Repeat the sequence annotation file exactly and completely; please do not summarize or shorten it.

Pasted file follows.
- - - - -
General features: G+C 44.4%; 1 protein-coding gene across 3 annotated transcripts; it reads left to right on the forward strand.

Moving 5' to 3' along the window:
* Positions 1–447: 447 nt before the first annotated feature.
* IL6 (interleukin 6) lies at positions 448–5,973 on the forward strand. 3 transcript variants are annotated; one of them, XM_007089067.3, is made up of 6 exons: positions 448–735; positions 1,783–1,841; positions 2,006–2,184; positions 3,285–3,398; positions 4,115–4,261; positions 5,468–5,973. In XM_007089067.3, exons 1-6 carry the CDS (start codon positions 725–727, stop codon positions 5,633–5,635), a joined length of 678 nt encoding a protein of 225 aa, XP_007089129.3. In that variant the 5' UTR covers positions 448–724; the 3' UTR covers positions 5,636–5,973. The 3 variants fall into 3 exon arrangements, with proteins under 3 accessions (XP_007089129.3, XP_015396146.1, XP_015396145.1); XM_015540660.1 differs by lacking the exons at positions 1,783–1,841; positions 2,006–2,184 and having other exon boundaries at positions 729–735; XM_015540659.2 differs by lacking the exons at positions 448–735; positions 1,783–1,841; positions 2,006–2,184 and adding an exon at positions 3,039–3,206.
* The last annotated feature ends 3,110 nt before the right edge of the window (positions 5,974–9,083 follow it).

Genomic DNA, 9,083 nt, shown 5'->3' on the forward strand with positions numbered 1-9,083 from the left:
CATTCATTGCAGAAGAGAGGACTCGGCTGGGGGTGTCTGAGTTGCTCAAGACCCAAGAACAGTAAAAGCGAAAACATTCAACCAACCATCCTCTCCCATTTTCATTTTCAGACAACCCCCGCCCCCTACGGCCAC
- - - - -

General features: G+C 44.4%; 1 protein-coding gene across 3 annotated transcripts; it reads left to right on the forward strand.

Moving 5' to 3' along the window:
* Positions 1–447: 447 nt before the first annotated feature.
* IL6 (interleukin 6) lies at positions 448–5,973 on the forward strand. 3 transcript variants are annotated; one of them, XM_007089067.3, is made up of 6 exons: positions 448–735; positions 1,783–1,841; positions 2,006–2,184; positions 3,285–3,398; positions 4,115–4,261; positions 5,468–5,973. In XM_007089067.3, exons 1-6 carry the CDS (start codon positions 725–727, stop codon positions 5,633–5,635), a joined length of 678 nt encoding a protein of 225 aa, XP_007089129.3. In that variant the 5' UTR covers positions 448–724; the 3' UTR covers positions 5,636–5,973. The 3 variants fall into 3 exon arrangements, with proteins under 3 accessions (XP_007089129.3, XP_015396146.1, XP_015396145.1); XM_015540660.1 differs by lacking the exons at positions 1,783–1,841; positions 2,006–2,184 and having other exon boundaries at positions 729–735; XM_015540659.2 differs by lacking the exons at positions 448–735; positions 1,783–1,841; positions 2,006–2,184 and adding an exon at positions 3,039–3,206.
* The last annotated feature ends 3,110 nt before the right edge of the window (positions 5,974–9,083 follow it).

Genomic DNA, 9,083 nt, shown 5'->3' on the forward strand with positions numbered 1-9,083 from the left:
CATTCATTGCAGAAGAGAGGACTCGGCTGGGGGTGTCTGAGTTGCTCAAGACCCAAGAACAGTAAAAGCGAAAACATTCAACCAACCATCCTCTCCCATTTTCATTTTCAGACAACCCCCGCCCCCTACGGCCAC